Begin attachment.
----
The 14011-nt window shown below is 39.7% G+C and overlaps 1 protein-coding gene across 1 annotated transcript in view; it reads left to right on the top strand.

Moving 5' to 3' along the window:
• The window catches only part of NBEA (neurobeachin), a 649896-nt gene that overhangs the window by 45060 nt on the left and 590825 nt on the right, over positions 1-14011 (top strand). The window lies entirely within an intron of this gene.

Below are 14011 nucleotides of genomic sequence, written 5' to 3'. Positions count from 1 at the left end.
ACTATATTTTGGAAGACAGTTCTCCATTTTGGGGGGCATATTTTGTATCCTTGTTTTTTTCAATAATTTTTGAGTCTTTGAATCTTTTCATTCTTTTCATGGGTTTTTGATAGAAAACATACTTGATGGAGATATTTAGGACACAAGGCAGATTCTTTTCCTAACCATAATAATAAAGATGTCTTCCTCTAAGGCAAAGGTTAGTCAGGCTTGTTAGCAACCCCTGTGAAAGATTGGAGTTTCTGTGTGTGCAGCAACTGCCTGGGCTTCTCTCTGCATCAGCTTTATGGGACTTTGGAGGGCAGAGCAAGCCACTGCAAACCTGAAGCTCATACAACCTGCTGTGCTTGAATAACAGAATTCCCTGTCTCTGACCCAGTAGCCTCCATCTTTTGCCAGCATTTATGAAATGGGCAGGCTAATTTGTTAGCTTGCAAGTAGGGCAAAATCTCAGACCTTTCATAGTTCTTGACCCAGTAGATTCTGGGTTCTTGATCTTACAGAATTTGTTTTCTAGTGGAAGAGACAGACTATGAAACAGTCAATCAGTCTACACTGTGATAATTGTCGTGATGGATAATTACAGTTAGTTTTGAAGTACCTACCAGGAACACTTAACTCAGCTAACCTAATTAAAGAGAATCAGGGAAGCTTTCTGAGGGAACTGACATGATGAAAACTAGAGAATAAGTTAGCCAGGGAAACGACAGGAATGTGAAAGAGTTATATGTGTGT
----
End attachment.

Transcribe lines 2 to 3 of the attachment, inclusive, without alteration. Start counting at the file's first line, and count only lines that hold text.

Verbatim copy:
Moving 5' to 3' along the window:
• The window catches only part of NBEA (neurobeachin), a 649896-nt gene that overhangs the window by 45060 nt on the left and 590825 nt on the right, over positions 1-14011 (top strand). The window lies entirely within an intron of this gene.